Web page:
THE STORY - The adult children of Harold Meyerowitz reunite in New York in preparation for their father's career retrospective.
THE CAST - Adam Sandler, Ben Stiller, Emma Thompson & Dustin Hoffman
THE TEAM - Noah Baumbach (Director/Writer)
THE RUNNING TIME - 110 Minutes
THE GOOD - One of the funniest comedies of the year. Humane. Deeply complex characters and relationships. The entire cast delivers.
THE BAD - The third act goes on for a bit too long and the female characters are not as well developed as the male characters are.
THE OSCAR PROSPECTS - Best Original Screenplay & Best Supporting Actor
THE FINAL SCORE - 8/10
read the FULL REVIEW
By Matt N.
Noah Baumbach’s “The Meyerowitz Stories (New & Selected)” is unlike other Adam Sandler films you may have seen on Netflix as of late. Fans of the comedic actor’s more dramatic work in “Punch Drunk Love” & “Spanglish” will be happy to know he has found a winning combination in working with Noah Baumbach, much like his co-star Ben Stiller once did. Stiller is back as well and gets top billing along with Sandler as they are the focus of Baumbach’s latest that explores a dysfunctional Jewish-American family living in present-day New York City. “The Meyerowitz Stories (New & Selected)” gives the entire cast wonderful opportunities to dig into their characters and provide us with some of the funniest laugh out loud moments of the year.
Harold Meyerowitz (Dustin Hoffman) is an aging artist (And retired teacher), living in his Manahattan apartment with his second wife Maureen (Emma Thompson). His children, wealthy accountant Matthew (Ben Stiller), failed musician Danny (Adam Sandler) and their deadpan sister Jean (Elizabeth Marvel) all come to New York to celebrate their father's work which will be featured in a small art gallery at the college he once taught at. The already dysfunctional family has a curve ball thrown at them when Harold ends up in the hospital and suddenly the three children have to re-connect with one another to decide what to do with their father's legacy,
Starting with "Greenberg" in 2010, “The Meyerowitz Stories (New & Selected)” marks Stiller's third collaboration with Noah Baumbach (Including their 2014 film "While We're Young") and it is not only their best but it is also the best dramatic work of Ben Stiller's career. Playing the often favored child of the family by his father Harold Meyerowitz, Stiller digs deep into his character's psyche to present a complex and broken man on the inside who on the outside is financially successful and appears to have everything together. Stiller shows more range here than he quite possibly ever has before, getting the chance to make us laugh, cry and feel his resentment and love towards his family.
While Danny Meyerowitz may not be the best performance of Adam Sandler's career, it has been a long time since we have seen what he is truly capable of as an actor. Like Stiller, Baumbach gives Danny enough quirks and complex emotions which come to the forefront when his family is brought back together. He's a failed musician, college dropout and has a limp. But most of all, he wants to succeed as a father where he believes his father failed him. It is wonderful work all around from the often critically panned actor.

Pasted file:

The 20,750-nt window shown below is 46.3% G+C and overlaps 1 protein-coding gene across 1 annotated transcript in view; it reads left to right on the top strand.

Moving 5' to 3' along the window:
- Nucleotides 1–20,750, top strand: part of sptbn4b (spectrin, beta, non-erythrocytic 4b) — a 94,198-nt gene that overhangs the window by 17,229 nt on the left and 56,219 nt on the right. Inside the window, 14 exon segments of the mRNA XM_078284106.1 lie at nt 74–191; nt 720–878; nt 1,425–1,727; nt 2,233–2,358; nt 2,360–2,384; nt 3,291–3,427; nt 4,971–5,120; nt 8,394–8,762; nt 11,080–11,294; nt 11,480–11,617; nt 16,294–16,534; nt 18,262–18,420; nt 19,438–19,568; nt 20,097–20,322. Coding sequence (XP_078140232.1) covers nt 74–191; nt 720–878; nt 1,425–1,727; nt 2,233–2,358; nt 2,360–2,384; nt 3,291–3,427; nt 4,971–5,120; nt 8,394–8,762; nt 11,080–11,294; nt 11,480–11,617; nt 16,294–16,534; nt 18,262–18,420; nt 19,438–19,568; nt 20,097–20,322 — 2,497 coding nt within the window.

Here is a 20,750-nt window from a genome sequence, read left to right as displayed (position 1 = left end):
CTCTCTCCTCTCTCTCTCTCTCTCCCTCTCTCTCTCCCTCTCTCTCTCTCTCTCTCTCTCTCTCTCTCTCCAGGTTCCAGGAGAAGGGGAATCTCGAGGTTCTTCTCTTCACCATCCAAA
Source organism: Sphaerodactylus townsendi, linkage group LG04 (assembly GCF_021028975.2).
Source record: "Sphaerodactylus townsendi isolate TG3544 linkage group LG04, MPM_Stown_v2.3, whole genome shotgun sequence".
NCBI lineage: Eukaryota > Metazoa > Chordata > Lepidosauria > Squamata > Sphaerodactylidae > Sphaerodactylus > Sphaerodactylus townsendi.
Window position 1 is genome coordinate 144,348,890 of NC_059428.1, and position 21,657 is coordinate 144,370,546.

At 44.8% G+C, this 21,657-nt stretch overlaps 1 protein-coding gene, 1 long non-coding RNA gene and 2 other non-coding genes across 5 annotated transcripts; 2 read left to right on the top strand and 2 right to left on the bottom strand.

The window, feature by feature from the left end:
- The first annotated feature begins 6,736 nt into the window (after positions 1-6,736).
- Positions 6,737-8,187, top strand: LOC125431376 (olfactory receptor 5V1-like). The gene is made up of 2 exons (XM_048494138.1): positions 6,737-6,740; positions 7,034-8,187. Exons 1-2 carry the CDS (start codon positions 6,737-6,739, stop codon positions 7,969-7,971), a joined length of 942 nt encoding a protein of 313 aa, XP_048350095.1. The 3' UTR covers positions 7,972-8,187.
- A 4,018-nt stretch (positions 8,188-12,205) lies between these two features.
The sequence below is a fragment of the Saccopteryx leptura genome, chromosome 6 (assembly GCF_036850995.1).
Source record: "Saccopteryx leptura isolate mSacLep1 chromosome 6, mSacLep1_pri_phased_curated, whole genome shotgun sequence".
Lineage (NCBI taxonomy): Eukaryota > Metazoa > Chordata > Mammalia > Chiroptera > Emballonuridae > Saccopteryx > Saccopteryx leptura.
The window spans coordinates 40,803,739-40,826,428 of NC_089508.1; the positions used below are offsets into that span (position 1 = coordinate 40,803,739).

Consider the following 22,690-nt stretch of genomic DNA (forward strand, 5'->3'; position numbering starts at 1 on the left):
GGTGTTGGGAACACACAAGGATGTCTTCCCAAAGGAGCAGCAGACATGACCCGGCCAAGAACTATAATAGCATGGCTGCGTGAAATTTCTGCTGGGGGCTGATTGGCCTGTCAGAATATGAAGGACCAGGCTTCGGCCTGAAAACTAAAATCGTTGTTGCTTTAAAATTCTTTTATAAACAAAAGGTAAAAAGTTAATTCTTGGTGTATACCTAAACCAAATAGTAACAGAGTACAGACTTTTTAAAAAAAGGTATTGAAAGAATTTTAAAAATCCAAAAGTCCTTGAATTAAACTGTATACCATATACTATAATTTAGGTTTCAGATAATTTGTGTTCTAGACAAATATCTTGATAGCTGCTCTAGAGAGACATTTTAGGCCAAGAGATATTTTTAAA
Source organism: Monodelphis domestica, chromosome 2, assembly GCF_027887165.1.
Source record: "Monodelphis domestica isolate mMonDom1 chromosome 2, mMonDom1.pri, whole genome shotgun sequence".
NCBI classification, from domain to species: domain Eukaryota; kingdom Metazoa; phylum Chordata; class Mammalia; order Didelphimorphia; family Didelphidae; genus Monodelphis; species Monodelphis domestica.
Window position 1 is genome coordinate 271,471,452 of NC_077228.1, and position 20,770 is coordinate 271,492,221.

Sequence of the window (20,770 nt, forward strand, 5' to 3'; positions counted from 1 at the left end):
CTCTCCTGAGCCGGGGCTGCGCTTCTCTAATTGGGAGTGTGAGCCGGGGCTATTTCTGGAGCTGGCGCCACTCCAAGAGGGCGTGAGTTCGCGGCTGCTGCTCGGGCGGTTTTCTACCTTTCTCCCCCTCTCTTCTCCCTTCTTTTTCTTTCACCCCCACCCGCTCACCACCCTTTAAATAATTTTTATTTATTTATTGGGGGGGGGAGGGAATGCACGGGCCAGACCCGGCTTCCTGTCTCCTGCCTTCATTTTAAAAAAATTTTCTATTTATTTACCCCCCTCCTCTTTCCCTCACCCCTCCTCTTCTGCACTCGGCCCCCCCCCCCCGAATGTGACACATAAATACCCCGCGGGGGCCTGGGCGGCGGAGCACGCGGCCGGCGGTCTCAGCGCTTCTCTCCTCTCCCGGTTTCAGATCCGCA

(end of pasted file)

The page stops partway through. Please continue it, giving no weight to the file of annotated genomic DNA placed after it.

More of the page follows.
Which brings us to the father himself, Harold Meyerowitz, as portrayed by the legendary Academy Award-winning Dustin Hoffman. Bumbling, self-centered and constantly talking over everyone else in the room, Hoffman will most likely receive a tremendous amount of praise for playing the aging patriarch of the family who believes in his work as an artist but cannot stop to appreciate his work as a father. I sense an Academy Award nomination for him in the future for his work here.
Sadly, the ladies of “The Meyerowitz Stories (New & Selected)” are not as fully developed as the men but they too get their shining moments. Emma Thompson plays Maureen, who is a recovering (She's six weeks sober) alcholic, who stumbles and slurs her way comedically through her performance. Elizabeth Marvel is (No pun intended) a marvel as the deadpan sister of the family who's story does not come to the forefront until later on in the film. She gets some of the film's biggest laughs with her line deliveries but when she tells her brothers that making an effort to be there for the family is what life is all about, it resonates as an important moment for her character that helps to tie the entire film together.
When the time comes for Baumbauch to tie his own film together, his precise editing (Which is used many times throughout to great comedic effect) takes a slight turn for the worse, as he utilizes multiple fades to black and the film ultimately takes about 15 minutes to end. What was once a well paced dramedy with great wit and energy starts to stagger by the end. Luckily, there is enough good will built up throughout to keep this humane and funny film from going completely off the rails and into disaster.